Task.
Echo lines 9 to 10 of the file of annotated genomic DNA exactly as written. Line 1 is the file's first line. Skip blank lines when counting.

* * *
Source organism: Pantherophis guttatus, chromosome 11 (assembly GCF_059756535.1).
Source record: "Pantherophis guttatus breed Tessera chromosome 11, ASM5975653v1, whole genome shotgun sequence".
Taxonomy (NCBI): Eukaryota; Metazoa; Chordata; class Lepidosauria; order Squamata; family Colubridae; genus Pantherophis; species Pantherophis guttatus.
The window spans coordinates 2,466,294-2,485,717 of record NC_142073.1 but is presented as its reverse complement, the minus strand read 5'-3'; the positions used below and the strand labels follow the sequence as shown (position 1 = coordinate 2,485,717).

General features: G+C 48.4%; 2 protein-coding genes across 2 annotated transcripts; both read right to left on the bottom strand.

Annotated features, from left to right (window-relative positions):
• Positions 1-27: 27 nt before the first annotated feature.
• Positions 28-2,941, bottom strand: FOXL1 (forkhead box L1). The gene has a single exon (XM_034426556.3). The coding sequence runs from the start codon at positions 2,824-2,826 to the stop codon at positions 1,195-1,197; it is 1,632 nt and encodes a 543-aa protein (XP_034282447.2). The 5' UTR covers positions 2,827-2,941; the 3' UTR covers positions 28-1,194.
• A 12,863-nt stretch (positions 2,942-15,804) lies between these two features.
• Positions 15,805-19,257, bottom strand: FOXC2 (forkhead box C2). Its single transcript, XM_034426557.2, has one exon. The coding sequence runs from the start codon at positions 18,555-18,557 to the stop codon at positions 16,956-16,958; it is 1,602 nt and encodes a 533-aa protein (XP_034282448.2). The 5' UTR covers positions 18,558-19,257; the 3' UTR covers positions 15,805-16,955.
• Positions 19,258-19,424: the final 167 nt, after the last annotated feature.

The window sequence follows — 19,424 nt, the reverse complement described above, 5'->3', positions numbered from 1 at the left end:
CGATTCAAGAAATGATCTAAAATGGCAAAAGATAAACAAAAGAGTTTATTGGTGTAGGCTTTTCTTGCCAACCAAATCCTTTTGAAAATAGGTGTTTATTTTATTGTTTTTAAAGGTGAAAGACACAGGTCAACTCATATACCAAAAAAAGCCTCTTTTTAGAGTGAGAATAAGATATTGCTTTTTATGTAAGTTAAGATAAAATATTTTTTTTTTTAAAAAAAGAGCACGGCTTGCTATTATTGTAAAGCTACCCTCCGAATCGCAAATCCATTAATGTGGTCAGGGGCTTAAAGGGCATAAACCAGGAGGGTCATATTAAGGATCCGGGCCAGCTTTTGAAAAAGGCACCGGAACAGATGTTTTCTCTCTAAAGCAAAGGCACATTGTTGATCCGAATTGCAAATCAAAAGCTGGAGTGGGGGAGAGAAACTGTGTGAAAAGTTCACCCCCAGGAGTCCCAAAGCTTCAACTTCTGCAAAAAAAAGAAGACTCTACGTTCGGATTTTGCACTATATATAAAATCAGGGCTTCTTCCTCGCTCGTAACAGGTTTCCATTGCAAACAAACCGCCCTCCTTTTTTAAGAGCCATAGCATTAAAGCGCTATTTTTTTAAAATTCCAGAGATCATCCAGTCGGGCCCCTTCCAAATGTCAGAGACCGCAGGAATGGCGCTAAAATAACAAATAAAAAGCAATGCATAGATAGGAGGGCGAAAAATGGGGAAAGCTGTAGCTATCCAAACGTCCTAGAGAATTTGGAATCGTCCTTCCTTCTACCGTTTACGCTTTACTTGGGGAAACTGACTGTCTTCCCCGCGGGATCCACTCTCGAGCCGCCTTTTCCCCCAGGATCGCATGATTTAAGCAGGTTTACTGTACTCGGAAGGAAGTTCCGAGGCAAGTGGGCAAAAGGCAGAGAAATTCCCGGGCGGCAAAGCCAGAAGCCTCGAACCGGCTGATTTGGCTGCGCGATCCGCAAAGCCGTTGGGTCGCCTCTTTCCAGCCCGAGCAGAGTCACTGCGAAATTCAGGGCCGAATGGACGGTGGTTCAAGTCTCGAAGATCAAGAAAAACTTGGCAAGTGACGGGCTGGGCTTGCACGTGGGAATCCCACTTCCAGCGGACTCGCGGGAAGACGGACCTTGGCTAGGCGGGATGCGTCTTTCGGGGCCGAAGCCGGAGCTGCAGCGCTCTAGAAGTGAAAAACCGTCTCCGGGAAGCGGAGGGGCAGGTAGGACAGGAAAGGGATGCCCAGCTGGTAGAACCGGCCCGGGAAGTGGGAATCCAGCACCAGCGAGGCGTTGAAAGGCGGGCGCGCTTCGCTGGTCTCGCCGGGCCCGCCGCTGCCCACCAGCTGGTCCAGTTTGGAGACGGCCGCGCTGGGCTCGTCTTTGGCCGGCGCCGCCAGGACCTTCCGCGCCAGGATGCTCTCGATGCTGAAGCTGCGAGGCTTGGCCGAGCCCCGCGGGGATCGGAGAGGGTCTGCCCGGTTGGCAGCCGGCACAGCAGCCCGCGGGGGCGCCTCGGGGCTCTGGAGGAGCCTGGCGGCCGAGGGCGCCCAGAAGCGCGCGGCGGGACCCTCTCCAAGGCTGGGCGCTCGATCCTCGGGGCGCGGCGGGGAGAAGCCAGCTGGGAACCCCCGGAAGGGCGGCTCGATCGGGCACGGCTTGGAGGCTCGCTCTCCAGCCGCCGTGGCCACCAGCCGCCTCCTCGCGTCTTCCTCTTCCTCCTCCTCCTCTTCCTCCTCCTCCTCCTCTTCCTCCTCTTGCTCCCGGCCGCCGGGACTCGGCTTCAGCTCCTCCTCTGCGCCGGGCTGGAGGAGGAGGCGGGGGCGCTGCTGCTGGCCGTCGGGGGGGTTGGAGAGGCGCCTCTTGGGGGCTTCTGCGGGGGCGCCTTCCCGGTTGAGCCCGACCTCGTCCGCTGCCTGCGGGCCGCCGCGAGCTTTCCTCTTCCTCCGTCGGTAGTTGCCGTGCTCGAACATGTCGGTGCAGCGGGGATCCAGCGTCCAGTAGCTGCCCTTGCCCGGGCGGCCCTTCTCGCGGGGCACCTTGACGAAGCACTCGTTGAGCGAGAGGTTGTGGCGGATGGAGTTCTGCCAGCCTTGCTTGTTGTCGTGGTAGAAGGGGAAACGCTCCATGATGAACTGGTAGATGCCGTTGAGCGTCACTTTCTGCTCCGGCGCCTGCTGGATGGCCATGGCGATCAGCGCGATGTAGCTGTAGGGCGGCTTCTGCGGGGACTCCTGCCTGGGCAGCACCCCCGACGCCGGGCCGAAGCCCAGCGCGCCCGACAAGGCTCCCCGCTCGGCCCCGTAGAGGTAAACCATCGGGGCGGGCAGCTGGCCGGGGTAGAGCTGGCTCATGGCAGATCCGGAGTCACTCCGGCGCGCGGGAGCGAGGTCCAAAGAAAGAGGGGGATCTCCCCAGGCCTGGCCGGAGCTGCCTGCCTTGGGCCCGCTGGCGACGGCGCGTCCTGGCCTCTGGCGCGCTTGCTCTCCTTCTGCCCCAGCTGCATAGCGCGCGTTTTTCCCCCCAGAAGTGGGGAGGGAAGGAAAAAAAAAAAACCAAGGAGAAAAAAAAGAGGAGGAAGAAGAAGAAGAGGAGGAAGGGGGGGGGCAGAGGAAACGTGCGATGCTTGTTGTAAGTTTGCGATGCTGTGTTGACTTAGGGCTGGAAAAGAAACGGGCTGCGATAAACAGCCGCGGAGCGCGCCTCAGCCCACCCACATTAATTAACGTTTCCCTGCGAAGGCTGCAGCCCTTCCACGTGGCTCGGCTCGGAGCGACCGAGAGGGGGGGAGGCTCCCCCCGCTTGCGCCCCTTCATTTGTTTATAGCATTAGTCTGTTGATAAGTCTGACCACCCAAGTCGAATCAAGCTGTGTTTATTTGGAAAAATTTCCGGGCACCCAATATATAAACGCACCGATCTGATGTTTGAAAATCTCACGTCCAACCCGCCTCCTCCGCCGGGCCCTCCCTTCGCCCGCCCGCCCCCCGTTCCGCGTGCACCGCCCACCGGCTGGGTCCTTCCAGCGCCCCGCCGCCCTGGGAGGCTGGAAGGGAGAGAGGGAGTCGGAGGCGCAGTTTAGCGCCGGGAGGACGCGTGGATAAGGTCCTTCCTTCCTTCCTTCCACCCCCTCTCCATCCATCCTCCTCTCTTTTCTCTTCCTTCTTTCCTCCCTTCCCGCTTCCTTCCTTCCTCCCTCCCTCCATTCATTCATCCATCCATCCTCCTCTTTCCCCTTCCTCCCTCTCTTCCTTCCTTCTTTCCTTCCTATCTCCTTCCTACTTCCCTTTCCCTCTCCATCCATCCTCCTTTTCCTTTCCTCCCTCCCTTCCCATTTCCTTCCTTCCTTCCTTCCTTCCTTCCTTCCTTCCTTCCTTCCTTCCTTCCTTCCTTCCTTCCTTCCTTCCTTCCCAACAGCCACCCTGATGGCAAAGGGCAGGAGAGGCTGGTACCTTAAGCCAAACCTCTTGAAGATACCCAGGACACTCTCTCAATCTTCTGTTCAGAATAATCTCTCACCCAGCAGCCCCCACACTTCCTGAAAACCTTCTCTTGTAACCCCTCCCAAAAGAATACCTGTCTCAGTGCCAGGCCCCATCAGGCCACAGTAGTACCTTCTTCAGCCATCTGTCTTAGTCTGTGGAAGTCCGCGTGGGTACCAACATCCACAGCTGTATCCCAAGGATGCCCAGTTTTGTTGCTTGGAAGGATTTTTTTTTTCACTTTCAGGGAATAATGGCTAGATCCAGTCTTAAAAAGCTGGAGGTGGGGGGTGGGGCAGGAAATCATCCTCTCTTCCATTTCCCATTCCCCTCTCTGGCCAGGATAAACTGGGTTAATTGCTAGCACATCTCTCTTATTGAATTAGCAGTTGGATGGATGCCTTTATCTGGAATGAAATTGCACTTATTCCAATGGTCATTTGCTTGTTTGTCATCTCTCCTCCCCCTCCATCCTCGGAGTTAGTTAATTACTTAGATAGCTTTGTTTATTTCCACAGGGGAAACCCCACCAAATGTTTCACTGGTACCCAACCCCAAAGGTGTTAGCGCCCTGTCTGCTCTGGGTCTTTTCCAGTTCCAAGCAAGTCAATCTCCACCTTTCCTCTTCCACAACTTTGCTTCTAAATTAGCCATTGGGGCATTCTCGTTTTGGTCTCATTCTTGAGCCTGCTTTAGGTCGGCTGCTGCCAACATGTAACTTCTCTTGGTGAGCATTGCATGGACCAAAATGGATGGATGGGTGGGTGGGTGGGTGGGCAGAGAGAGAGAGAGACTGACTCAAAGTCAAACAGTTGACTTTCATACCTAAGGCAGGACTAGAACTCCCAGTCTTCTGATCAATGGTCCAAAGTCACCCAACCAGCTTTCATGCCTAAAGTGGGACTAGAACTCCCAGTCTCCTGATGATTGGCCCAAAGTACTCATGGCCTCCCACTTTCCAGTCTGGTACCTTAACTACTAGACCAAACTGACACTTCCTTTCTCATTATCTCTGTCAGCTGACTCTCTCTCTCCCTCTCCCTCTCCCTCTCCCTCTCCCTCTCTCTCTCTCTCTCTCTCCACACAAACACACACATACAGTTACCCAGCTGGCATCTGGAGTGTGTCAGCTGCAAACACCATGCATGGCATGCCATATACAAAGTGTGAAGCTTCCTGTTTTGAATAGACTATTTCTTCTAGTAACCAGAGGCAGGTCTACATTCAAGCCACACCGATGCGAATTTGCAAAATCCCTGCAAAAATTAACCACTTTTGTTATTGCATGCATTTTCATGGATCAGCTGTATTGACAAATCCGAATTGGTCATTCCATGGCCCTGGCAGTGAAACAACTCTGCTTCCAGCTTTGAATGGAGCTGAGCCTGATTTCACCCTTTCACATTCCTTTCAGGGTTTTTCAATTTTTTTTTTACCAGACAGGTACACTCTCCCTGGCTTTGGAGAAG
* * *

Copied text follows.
• A 12,863-nt stretch (positions 2,942-15,804) lies between these two features.
• Positions 15,805-19,257, bottom strand: FOXC2 (forkhead box C2). Its single transcript, XM_034426557.2, has one exon. The coding sequence runs from the start codon at positions 18,555-18,557 to the stop codon at positions 16,956-16,958; it is 1,602 nt and encodes a 533-aa protein (XP_034282448.2). The 5' UTR covers positions 18,558-19,257; the 3' UTR covers positions 15,805-16,955.